Before Richard Pearce took a "Leap of Faith", he just took "The Long Walk Home"! "So you think you're a Romeo, playing in a part in a picture show! Take the long walk home, take the long walk home!" Okay, maybe Supertramp is a little too white for this, but then again, I probably shouldn't be talking about this film, at least without people making sure I watch my tongue when discussing this film about Civil Rights in Alabama. Hey, I'm terribly sorry that this happened, and I'm glad that compelling stories like this are being told (Oh yeah, people boycotting a bus; sounds enthralling), but I'm not especially crazy about having liberals judge Alabama based on its past, and I'm not saying that this film is liberal, but it's based on a short film that was produced by students of the University of Southern California. Well, maybe I can forgive Alabama's being destined to probably never be forgiven if we get a good film out of it, and sure enough, that's what we have... with another film. Make no mistake, this film is at least pretty decent, as well it should be, seeing as how "The Color Purple" deserves a decent sequel, though I must admit that this film's issues aren't just with Alabama. Running just a little over 90 minutes, the film is fairly short, but then again, as I'll touch more upon later, the story is fairly brief, so the film ends up able to spare some time for filler whose excessiveness really becomes noticeable when it gets in the way of material's consistency. To be so thin, this narrative has its twists in focus, and when they comes, due to the dragging between what ought to be transitions, they carry a sense of unevenness by spending too much time with each segment, whose potential aimlessness is challenged by predictability. Yes, if nothing else is consistent in this film, it is familiarity, because on top of not exactly having anything new to say, this race relations drama does nothing new with the handling of its subject matter and finds itself falling into the usual beat and path. By this time, it's getting harder to not pay much min to natural shortcomings behind this story, which, no matter how thematically worthy, is dramatically minimalist, with a thinness that is threatening to engagement value in concept, alone. There's not exactly an excuse for thinness to the interpretation to this story, which shamelessly paints its share of character types whose layers are thin and whose thematic quality is thick, further slowing down dramatic momentum which director Richard Pearce tries to compensate for the same way other filmmakers taking on subject matter like this do: with sentimentality. Now, this film is hardly as sentimental as too many of its type, but the more it tries to beef up this narrative to match the value of its themes, the more it actually joins pacing and focal inconsistencies, and formula in calling your attention towards limitations so great that momentum falls from rewarding, and even shy of the border before too long. The final product is about as underwhelming as I feared it would be, but it is nonetheless endearing, with charm and even a bit of taste, even within its score. Alternating between conventional, yet tender piano-driven touches, and a combination of elements of gospel and some slightly modernist jazz sensibilities, George Fenton crafts a score that, quite frankly, is often simply too perky for this drama, and when it's not, it's sentimental, but when either extreme is placed comfortably in the context of the film, it really does liven things up. Actually, I don't reckon the score is all that worthy of praise for being anything more entertaining, because it's all about Richard Pearce's usage of style, as well as other elements, and when it comes to that, well, Pearce makes a mess of a lot of things, and yet, his sentimental heart gets the better of the patient on more than a few occasions, moving as reasonably genuine and tender, without getting too meandering. Perhaps the biggest issue with Pearce is his putting a little too much heart into this project of limited dramatic magnitude, but at the same time, where he could have gone the way of too many filmmakers tackling subject matter of this nature and gone way off of the handled with sentimentality and what have you, he doesn't cloy, and often touches in his bringing life to valuable subject matter. Again, this plot is thin, and the subject matter itself has been explored time and again, but this story concept inspired by true events still has value, touching upon themes dealing with the bust boycott and race relations of Montgomery in 1955 and 1956 that are interesting, and hold a decent deal of dramatic potential. Indeed, no matter how thin, this story does have the potential to touch as an account of notable times in southern communities, and while it does slip up much too much, largely because it's so overambitious, the heart of this narrative and the heart of its interpretation deliver on some glimpses of a better drama, and they couldn't have done so without being carried on the back of the drama's most genuine aspect. Well, the acting's genuineness is undercut by material's being so thin and sentimental, but most everyone charms by distinguishing his or her own particular role in this story, - whether it be Dwight Schultz as a loving and slightly progressive family man whose culture still holds back his values, or Sissy Spacek as a good woman working to uphold her independence for the sake of other's, or Whoopi Goldberg as a proud black woman trying to do right by her loved ones and beliefs - and incorporating more of a sense of depth than the storytellers, aided by a degree of endearing chemistry. Really, strengths are limited, but consistent, and no matter how much the film is held back by natural shortcomings and holds itself back with too much ambition, charm and certain dramatic highlights prove to be touching enough to make the final product pretty enjoyable, even though it could have been so much more. In closing, the film drags its feet along a somewhat focally uneven path formulaically and with a certain thinness and sentimentality which wear down momentum, until the final product is secured as underwhelming, yet George Fenton's nice score, Richard Pearce's tasteful direction, intriguing subject matter, and plenty of charming performances ultimately make "The Long Walk Home" a perfectly endearing look at the Montgomery Bus Boycott, for all its many shortcomings. 2.5/5 - Fair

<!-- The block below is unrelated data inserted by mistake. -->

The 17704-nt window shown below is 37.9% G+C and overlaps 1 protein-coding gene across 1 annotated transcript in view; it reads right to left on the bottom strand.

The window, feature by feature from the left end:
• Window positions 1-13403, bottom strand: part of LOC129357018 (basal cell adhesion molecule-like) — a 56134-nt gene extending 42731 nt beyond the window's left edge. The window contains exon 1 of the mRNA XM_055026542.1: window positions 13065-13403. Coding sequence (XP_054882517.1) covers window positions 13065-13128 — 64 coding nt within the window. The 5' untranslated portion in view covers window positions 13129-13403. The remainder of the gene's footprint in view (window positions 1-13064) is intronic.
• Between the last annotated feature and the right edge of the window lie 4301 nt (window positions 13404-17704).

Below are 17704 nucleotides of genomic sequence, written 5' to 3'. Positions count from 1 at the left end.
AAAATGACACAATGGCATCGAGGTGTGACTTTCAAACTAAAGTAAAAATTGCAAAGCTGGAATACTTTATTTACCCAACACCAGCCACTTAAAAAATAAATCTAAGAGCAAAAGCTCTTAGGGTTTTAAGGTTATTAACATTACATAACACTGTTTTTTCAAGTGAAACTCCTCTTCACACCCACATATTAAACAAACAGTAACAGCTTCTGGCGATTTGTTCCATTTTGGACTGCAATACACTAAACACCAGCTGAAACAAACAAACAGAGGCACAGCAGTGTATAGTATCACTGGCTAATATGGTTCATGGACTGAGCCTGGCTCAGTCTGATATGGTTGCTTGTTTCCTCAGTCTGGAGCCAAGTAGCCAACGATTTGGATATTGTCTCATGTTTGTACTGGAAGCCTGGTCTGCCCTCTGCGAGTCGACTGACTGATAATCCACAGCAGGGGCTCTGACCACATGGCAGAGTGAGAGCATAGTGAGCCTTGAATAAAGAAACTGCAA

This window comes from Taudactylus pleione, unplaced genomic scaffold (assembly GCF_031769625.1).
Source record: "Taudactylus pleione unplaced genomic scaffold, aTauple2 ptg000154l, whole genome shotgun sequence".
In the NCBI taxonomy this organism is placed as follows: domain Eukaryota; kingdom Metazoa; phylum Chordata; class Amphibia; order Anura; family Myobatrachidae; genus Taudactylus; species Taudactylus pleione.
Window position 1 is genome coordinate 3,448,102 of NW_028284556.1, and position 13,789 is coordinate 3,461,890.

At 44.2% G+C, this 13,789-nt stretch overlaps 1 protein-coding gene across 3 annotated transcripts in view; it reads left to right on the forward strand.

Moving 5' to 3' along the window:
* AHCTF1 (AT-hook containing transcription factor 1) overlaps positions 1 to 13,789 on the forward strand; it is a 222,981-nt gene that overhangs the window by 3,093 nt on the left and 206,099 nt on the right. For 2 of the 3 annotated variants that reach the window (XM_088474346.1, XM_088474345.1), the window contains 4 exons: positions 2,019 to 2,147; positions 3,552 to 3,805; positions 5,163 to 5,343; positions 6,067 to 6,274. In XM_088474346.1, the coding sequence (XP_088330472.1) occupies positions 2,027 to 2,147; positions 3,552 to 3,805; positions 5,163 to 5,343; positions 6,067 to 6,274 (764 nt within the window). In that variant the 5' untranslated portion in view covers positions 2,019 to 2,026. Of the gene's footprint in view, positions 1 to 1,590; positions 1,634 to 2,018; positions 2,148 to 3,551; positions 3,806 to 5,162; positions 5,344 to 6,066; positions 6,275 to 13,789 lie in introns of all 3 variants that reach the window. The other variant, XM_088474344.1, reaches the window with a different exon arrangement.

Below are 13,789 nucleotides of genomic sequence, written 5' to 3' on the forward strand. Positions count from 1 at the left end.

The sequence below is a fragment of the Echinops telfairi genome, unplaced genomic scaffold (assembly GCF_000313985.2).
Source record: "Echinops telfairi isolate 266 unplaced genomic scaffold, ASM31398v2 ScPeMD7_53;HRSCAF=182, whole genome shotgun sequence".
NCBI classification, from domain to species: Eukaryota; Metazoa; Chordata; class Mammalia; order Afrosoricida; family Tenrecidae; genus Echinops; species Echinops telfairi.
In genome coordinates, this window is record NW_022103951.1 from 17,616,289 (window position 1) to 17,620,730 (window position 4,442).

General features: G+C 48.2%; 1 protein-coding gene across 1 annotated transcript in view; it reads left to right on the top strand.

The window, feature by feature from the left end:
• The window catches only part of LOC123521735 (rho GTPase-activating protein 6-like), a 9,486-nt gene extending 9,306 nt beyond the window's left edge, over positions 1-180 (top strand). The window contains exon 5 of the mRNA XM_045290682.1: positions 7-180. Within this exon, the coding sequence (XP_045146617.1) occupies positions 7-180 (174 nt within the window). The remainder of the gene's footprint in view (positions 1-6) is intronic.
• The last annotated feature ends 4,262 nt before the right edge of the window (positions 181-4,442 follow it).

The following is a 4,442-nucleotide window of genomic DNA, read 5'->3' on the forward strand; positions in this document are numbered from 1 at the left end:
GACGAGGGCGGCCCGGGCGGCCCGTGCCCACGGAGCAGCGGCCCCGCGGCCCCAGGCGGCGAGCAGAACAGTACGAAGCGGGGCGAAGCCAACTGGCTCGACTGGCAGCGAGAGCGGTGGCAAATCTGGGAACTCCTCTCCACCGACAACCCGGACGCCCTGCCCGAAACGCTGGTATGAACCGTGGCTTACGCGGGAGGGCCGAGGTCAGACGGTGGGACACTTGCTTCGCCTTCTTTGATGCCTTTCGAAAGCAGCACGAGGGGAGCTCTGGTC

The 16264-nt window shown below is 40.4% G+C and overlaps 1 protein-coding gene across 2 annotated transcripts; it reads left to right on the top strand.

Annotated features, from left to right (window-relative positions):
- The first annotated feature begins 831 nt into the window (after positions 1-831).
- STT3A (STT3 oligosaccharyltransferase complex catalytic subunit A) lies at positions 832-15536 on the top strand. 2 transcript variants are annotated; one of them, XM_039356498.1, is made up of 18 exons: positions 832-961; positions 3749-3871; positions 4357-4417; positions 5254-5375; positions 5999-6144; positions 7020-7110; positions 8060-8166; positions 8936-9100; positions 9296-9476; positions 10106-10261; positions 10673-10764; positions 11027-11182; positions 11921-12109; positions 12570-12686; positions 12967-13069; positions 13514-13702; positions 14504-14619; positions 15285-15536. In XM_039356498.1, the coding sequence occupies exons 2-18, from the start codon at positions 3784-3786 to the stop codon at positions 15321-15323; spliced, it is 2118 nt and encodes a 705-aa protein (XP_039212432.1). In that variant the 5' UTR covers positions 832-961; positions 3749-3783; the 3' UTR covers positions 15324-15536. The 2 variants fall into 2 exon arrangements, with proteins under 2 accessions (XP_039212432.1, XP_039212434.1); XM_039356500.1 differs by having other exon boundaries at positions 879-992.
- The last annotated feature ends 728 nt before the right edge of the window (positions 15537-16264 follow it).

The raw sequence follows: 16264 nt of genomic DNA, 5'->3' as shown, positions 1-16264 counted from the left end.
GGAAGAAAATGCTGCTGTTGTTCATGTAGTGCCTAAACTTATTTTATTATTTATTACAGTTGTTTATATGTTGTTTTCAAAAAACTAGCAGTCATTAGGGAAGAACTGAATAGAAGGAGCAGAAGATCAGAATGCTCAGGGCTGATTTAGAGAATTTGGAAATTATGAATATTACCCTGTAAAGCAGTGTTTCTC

Cameron J Super Reviewer
  • Apr 13, 2013
    Great history lesson re the Montgomery bus boycott. However, production values are low and the acting is less than compelling. This could have been a much more powerful film.
    Christian C Super Reviewer
  • Jan 12, 2008
    Good movie about the Montgomery bus boycott
    Ida K Super Reviewer
  • Sep 03, 2007
    Very powerful movie - great performances by all.
    Sarah P Super Reviewer